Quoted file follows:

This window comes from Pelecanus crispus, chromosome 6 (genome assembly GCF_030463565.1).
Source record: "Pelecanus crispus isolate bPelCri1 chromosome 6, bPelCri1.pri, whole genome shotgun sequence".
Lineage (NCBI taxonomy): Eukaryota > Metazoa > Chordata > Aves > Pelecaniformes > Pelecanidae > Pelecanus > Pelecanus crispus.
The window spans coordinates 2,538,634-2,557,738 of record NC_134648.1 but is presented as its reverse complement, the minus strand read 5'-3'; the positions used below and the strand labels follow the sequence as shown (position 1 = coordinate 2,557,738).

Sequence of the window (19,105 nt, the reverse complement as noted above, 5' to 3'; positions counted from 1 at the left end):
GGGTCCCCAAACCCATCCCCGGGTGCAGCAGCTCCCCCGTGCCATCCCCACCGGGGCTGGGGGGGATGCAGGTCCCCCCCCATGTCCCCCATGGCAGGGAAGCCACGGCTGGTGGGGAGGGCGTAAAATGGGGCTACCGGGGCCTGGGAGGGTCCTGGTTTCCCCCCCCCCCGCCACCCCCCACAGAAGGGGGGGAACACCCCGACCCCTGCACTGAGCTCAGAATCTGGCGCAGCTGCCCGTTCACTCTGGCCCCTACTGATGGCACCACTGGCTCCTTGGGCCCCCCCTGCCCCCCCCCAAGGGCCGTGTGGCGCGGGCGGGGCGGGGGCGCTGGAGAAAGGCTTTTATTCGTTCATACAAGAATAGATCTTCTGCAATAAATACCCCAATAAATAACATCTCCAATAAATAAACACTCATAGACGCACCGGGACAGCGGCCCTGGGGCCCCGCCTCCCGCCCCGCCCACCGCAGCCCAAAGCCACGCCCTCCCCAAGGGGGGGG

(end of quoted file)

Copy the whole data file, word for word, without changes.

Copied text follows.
This window comes from Pelecanus crispus, chromosome 6 (genome assembly GCF_030463565.1).
Source record: "Pelecanus crispus isolate bPelCri1 chromosome 6, bPelCri1.pri, whole genome shotgun sequence".
Lineage (NCBI taxonomy): Eukaryota > Metazoa > Chordata > Aves > Pelecaniformes > Pelecanidae > Pelecanus > Pelecanus crispus.
The window spans coordinates 2,538,634-2,557,738 of record NC_134648.1 but is presented as its reverse complement, the minus strand read 5'-3'; the positions used below and the strand labels follow the sequence as shown (position 1 = coordinate 2,557,738).

Sequence of the window (19,105 nt, the reverse complement as noted above, 5' to 3'; positions counted from 1 at the left end):
GGGTCCCCAAACCCATCCCCGGGTGCAGCAGCTCCCCCGTGCCATCCCCACCGGGGCTGGGGGGGATGCAGGTCCCCCCCCATGTCCCCCATGGCAGGGAAGCCACGGCTGGTGGGGAGGGCGTAAAATGGGGCTACCGGGGCCTGGGAGGGTCCTGGTTTCCCCCCCCCCCGCCACCCCCCACAGAAGGGGGGGAACACCCCGACCCCTGCACTGAGCTCAGAATCTGGCGCAGCTGCCCGTTCACTCTGGCCCCTACTGATGGCACCACTGGCTCCTTGGGCCCCCCCTGCCCCCCCCCAAGGGCCGTGTGGCGCGGGCGGGGCGGGGGCGCTGGAGAAAGGCTTTTATTCGTTCATACAAGAATAGATCTTCTGCAATAAATACCCCAATAAATAACATCTCCAATAAATAAACACTCATAGACGCACCGGGACAGCGGCCCTGGGGCCCCGCCTCCCGCCCCGCCCACCGCAGCCCAAAGCCACGCCCTCCCCAAGGGGGGGG